Not quite, other big instances like and were not having any issues with federation with (even though 2 dozen others like were), and they are as big if not bigger than A problem originating from cannot be possibly affecting only some specific instances. To make matters worse, both me and are using the same host (OVH), so I couldn’t even blame my hosting provider somehow.

So obviously the main culprit it somewhere in my backend, right? Well, maybe. Problem is, none of the components of my infrastructure were overloaded, everything sitting between 5-15% utilization. Nothing to even worry about.

OK, so first I need to make sure it’s not a network issue somehow specifically between me and specifically. I know OVH gave me a bum floating IP in the past and were completely useless at even understanding that their floating IP was faulty, so I had to stop using it. Maybe there’s some problem with my loadbalancers.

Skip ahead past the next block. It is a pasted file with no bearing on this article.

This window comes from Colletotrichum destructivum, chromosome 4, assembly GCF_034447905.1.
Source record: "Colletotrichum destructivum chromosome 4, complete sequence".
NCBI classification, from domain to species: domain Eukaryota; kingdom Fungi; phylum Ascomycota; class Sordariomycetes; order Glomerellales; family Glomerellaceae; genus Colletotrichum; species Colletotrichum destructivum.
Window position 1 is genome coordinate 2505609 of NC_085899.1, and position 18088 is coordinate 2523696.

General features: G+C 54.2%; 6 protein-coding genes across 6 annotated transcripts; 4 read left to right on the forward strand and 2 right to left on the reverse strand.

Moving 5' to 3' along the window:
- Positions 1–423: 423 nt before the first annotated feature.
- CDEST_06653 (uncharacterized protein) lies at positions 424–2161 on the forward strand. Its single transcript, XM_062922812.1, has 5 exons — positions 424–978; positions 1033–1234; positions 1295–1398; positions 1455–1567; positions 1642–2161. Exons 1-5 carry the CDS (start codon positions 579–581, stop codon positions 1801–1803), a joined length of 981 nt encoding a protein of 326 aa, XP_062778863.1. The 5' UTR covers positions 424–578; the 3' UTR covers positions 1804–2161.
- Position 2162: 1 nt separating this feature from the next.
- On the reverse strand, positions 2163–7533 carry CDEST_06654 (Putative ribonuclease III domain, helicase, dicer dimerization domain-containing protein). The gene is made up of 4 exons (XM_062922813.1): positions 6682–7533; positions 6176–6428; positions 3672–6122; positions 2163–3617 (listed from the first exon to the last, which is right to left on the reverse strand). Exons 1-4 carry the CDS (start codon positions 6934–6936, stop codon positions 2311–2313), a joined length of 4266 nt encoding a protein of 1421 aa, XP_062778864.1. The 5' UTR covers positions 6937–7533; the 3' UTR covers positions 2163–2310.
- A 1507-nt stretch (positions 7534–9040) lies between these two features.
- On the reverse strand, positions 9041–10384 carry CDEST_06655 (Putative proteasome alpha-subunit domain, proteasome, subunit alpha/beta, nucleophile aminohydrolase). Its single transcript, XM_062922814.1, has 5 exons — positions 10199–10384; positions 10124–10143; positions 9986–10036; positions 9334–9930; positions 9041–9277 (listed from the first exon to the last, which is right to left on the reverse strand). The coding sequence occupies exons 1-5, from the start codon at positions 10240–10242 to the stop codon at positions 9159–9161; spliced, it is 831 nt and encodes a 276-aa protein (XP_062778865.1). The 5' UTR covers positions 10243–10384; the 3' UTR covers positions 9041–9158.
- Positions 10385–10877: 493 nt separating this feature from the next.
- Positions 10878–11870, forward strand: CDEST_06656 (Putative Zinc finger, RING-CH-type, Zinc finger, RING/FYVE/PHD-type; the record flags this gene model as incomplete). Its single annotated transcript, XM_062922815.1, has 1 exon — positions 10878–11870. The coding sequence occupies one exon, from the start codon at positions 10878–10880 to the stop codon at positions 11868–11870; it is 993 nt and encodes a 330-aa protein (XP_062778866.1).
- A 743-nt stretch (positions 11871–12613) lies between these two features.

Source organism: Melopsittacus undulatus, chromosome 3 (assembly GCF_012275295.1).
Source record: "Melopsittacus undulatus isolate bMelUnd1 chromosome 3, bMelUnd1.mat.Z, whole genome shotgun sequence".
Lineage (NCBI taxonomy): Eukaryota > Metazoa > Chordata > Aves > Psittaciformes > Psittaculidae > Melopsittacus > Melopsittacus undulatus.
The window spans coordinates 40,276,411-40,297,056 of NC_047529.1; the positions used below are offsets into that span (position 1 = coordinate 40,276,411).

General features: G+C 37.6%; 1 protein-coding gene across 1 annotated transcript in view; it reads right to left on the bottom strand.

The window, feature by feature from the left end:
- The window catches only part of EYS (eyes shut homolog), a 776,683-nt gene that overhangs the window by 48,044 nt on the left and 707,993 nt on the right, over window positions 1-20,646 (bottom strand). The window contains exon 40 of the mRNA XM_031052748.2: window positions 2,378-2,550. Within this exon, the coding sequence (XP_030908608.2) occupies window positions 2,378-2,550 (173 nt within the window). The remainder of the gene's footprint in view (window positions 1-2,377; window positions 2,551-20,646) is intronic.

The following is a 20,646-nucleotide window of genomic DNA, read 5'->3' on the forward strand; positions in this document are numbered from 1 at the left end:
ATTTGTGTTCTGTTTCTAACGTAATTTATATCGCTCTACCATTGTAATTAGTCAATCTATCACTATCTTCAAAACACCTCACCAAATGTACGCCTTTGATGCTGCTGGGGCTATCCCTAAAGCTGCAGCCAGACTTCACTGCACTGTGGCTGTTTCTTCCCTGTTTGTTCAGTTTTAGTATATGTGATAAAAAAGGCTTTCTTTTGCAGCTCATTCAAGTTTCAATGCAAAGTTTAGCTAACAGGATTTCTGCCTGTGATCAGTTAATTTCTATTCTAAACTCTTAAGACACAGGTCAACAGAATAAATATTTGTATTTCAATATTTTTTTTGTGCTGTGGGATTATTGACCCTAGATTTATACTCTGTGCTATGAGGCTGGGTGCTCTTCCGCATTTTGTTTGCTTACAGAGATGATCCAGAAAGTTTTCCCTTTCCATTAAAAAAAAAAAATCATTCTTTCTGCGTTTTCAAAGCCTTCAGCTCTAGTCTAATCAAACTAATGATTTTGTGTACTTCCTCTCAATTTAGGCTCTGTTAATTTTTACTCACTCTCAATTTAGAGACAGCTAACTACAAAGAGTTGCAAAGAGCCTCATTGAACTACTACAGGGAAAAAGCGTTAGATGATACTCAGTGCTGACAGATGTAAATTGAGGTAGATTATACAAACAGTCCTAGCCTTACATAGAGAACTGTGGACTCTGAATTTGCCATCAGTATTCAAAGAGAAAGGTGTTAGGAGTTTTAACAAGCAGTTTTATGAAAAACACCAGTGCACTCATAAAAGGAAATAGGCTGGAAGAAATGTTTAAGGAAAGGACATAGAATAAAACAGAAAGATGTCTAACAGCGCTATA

Still, I’m using haproxy, which is nothing if not fast and rock solid. So I didn’t really suspect the software. Rather, maybe it’s a network issue with the LB itself. So first thing I did is double the amount of Loadbalancers in play, by setting my DNS record to point to my secondary LB at the same time. This should lessen the amount of traffic hitting my LB and even take them at a completely different VM, and thus point if the problem is on the haproxy side. Sadly, this didn’t improve things at all.

OK so next step, I checked how long a request takes to return from the backend after haproxy sends it over. The results were not good.

I don’t blame you if you cannot read this, but what this basically says is that a request hitting a POST on my /inbox, took between 0.8 and 1.2 seconds. This is bad! This is supposed to be a tiny payload to tell you an event happened on another instance, it should be practically instant.

Even more weird, this is affecting all instances, not just So this is clearly a problem on my end, but it also confused me. Why am I not having troubles with other instances? The answer came when I was informed that 0.19.3 added a brand new, special new federation queue.